When was the Falklands War, why was it fought and how did it start? Everything you need to know
THE Falklands war saw British troops sent to defend our South Atlantic territory from invading Argentine junta forces - 35 years ago this June.
The two countries entered a bloody conflict in 1982 and have had strained relations ever since. Here's all you need to know about the conflict over what the Argentinians call the "Malvinas"...
What was the Falklands War fought over?
Argentina says it has a right to the islands because it inherited them from the Spanish crown in the early 1800s.
It has also based its claim on the islands' proximity to the South American mainland.
Britain says it has the right to the land based on its long-term administration of the Falklands and on the principle of self-determination for the islanders, who are almost all of British descent.
In a referendum on the islands in 2013 just three residents out of 1,517 were against remaining British.
Some 255 British service personnel died in the successful defence of the islands following an attack and occupation by Argentina, which calls the Falklands "Las Malvinas".
The 1982 conflict left 649 Argentine soldiers dead.
The conflict was sparked after Argentina seized the islands and Britain sent a task force to retake them.
Tensions between Britain and Argentina over the Falklands flared up under former Argentine President Cristina Fernandez de Kirchner but have calmed under her successor Mauricio Macri.
Britain has been keen to improve relations with Argentina since pro-business President Macri took over, although Argentina continues to claim sovereignty over the islands.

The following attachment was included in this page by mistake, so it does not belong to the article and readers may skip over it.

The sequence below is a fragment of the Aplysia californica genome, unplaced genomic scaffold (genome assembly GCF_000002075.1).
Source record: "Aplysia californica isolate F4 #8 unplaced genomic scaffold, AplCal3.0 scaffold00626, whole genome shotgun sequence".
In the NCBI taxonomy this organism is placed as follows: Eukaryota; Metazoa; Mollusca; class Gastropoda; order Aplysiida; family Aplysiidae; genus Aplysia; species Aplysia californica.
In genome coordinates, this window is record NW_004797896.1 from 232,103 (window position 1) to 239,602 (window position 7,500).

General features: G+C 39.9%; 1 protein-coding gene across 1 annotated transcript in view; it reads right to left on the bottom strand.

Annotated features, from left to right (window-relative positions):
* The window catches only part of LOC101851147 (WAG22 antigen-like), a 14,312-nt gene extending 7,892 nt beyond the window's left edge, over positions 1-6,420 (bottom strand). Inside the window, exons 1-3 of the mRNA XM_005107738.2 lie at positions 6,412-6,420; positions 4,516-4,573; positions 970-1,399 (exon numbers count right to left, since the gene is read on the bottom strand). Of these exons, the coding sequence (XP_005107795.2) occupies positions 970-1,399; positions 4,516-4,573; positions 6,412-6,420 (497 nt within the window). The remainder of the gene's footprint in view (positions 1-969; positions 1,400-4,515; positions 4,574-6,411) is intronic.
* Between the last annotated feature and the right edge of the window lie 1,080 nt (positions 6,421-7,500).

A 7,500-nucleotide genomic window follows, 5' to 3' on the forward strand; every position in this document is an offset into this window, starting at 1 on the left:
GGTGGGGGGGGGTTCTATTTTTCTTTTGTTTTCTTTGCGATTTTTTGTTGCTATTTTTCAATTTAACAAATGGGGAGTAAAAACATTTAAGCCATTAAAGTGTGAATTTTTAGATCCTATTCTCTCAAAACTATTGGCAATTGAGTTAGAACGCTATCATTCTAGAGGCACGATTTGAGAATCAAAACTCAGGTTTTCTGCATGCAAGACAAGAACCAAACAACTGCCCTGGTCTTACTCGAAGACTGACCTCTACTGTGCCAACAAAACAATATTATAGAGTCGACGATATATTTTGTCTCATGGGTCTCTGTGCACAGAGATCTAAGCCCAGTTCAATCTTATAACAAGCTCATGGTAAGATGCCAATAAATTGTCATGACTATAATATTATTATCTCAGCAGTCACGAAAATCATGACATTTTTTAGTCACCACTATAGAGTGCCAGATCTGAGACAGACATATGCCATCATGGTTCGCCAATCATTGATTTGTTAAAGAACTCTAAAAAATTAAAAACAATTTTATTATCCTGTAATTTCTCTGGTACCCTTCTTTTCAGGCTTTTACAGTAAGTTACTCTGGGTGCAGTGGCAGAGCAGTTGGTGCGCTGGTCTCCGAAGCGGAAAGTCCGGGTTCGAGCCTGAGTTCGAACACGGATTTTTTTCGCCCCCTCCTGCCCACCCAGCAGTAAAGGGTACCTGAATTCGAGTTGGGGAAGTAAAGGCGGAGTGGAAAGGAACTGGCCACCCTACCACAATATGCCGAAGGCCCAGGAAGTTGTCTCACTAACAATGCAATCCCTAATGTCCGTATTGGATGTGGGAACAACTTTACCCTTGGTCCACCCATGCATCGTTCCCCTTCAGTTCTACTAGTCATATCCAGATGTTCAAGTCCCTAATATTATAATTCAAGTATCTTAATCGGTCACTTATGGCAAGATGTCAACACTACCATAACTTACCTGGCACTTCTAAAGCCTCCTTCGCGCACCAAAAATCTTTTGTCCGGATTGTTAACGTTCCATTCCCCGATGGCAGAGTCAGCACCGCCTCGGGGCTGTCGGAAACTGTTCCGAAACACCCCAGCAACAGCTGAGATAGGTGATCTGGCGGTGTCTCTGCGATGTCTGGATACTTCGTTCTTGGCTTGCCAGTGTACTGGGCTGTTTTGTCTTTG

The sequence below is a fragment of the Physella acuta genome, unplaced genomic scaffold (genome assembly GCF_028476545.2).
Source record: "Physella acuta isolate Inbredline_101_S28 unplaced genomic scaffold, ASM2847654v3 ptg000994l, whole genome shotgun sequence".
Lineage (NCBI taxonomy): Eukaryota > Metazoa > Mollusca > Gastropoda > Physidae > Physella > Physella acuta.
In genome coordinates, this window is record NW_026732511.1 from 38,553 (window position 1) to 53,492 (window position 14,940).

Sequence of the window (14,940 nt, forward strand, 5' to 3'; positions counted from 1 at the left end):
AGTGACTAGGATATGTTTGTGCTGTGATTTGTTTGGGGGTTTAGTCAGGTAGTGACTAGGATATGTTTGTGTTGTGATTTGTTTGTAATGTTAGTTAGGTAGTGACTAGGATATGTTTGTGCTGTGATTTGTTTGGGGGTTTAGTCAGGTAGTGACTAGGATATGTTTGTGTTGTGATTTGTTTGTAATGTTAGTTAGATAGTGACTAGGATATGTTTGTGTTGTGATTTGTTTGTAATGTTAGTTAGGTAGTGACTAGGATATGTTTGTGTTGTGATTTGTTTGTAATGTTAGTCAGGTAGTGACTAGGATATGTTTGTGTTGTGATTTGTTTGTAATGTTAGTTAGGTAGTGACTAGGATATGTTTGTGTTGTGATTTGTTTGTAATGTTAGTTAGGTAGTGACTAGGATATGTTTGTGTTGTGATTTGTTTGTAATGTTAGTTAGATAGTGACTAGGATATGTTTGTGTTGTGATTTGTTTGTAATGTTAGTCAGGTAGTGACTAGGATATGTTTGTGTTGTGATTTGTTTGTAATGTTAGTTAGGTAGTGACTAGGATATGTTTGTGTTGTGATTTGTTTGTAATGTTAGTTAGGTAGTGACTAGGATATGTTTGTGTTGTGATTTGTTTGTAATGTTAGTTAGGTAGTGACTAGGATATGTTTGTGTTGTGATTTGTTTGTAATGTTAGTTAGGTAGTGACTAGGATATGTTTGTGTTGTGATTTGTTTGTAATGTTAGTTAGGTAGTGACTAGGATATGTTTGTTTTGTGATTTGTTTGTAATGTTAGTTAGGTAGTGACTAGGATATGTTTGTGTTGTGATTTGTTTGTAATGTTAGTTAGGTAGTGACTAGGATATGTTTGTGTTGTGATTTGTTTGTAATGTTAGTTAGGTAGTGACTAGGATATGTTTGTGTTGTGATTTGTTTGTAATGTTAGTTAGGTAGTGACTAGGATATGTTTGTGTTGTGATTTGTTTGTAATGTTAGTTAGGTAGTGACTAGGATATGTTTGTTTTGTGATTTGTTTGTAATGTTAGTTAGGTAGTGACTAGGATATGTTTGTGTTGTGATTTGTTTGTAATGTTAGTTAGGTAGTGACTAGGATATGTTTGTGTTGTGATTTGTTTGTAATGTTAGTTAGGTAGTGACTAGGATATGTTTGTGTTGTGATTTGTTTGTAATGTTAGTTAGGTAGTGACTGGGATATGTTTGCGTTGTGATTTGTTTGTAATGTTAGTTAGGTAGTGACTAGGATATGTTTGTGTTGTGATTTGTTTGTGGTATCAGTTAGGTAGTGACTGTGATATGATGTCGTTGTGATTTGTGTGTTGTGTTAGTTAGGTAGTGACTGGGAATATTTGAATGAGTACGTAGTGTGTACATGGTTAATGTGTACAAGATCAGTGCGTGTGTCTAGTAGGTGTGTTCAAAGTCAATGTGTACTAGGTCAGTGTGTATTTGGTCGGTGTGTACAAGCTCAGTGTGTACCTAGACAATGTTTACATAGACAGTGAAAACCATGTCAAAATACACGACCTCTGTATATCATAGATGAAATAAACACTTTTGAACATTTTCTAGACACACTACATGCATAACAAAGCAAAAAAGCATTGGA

Veterans have slammed the Government for showing "total disrespect" to troops who died by using the Argentinian name "Malvinas" for the islands on official websites and documents.
It has emerged the Fit for Travel site, run by NHS Scotland which offers advice to Brit travellers, has been using the term Malvinas alongside the Falklands for years. The HMRC also used the name in its tax credit manual and the Home Office included it in advice on visas.
Residents have complained that using the term Malvinas was insulting and disrespectful to the British Servicemen who lost their lives.
The Home Office and HMRC apologised for their errors and promised to only use the term Falkland Islands in future.
The Government has now purged any mention of the Malvinas on official websites.
A spokesman said: "The UK has no doubt about its sovereignty over the Falkland Islands, nor about the right of the Falkland Islanders to self-determination."
When did the Falklands War take place?
The two countries went to war over the islands in 1982.
The conflict lasted just over two months from April to June.
The fighting ended on June 14 - 35 years ago.
It was a brief but bitter war after Argentine forces landed on the Falklands to stake a territorial claim.
How did the Falklands War start?
On 2 April 1982, Argentina invaded the Falkland Islands, a remote UK colony in the South Atlantic.
The move led to war with the British.
The UK, which had ruled the islands for 150 years, quickly chose to fight.
Prime Minister Margaret Thatcher said the 1,800 Falklanders were "of British tradition and stock".
A task force was sent to reclaim the islands, 8,000 miles away.
What is the deal to identify fallen Argentine soldiers?
A deal to identify more than 100 Argentine soldiers buried on the Falkland Islands was struck by Britain and Argentina in June 2017.
The Argentine memorial cemetery in Darwin has 123 graves marked as "soldier only known to God".
Negotiations backed by the International Committee of the Red Cross (ICRC) have been under way to secure an agreement on taking DNA samples from the remains.
After talks in London, Americas minister Sir Alan Duncan said he had signed a deal with Argentina's deputy minister Pedro Villagra Delgado. The work is expected to begin by summer 2018.
Sir Alan tweeted: "Pleased to sign @ICRC mandate with Argentine Dep. Min Villagra to identify Argentine soldiers buried in Darwin Cemetery, Falkland Islands."
The two countries also agreed to try to increase the number of flights to the remote islands.
Only one monthly flight reaches the Falkland Islands currently.